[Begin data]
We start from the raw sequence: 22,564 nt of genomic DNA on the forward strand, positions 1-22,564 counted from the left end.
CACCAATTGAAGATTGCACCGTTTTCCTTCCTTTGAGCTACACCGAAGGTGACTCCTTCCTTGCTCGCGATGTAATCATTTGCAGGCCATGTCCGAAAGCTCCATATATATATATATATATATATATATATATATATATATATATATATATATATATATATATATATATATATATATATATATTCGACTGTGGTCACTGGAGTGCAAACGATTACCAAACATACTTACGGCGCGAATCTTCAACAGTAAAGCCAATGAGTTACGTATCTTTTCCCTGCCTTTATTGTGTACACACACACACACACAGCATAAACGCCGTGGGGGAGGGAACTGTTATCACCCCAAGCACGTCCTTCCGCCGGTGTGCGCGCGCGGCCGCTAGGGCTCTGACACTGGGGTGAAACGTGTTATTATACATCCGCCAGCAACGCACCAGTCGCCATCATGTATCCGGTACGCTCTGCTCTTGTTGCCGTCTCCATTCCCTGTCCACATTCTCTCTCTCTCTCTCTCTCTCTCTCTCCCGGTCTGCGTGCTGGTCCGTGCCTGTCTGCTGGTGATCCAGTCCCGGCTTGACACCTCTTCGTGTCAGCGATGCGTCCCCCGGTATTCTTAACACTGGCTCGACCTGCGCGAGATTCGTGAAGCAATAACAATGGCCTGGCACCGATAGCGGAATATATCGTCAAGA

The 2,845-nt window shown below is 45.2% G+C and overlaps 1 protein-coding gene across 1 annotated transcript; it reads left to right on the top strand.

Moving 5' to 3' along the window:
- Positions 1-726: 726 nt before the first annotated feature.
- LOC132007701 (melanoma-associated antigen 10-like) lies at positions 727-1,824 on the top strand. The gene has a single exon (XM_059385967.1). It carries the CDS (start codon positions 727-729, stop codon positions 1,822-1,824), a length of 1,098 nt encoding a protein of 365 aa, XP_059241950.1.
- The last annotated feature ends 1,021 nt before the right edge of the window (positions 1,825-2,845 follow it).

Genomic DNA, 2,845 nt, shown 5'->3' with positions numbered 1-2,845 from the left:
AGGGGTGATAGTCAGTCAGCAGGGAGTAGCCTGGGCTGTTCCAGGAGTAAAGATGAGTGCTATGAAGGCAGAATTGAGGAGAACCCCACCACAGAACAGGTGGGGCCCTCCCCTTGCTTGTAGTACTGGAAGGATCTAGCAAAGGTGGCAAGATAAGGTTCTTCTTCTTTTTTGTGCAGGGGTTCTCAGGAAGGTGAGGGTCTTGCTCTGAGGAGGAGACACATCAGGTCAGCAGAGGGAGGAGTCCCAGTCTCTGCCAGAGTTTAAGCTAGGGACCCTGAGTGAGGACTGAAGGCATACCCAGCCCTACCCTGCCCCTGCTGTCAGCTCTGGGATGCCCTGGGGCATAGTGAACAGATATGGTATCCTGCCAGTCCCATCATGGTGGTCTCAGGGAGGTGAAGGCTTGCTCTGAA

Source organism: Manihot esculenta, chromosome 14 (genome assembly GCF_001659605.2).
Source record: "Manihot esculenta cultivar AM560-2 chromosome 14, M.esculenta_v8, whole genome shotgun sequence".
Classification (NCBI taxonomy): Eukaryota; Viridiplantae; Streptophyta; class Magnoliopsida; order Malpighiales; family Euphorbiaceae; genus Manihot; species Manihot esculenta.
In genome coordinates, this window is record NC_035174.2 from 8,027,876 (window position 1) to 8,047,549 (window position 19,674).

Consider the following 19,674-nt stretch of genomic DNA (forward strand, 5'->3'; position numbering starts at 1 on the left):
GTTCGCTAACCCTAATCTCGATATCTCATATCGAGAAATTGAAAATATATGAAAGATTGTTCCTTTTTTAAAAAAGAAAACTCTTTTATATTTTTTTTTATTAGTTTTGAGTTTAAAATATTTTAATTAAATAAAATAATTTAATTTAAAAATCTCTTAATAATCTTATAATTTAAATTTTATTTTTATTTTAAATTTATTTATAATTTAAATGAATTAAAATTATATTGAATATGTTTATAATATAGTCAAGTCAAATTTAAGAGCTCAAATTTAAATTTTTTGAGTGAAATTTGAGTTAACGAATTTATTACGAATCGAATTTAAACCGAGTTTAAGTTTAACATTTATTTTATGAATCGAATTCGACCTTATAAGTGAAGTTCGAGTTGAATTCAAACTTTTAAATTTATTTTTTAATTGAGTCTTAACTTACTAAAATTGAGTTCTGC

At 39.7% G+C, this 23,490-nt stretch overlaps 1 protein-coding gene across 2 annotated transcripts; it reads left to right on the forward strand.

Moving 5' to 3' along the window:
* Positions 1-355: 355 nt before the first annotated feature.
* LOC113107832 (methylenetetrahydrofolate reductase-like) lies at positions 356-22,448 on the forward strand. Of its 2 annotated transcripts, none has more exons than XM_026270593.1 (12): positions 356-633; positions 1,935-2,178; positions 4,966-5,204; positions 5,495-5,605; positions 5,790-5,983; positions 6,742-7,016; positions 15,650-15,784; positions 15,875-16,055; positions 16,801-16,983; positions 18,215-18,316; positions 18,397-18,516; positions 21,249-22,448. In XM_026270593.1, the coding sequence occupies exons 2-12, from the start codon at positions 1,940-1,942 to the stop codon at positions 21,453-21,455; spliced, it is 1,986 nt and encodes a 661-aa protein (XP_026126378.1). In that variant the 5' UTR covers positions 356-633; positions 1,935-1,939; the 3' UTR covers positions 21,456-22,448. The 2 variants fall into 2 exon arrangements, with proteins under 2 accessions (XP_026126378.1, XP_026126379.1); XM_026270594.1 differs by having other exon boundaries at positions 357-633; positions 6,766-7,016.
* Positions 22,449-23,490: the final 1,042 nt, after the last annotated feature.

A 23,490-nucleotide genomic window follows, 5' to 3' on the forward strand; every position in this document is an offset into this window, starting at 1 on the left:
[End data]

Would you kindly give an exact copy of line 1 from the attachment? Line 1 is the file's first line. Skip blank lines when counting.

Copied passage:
We start from the raw sequence: 22,564 nt of genomic DNA on the forward strand, positions 1-22,564 counted from the left end.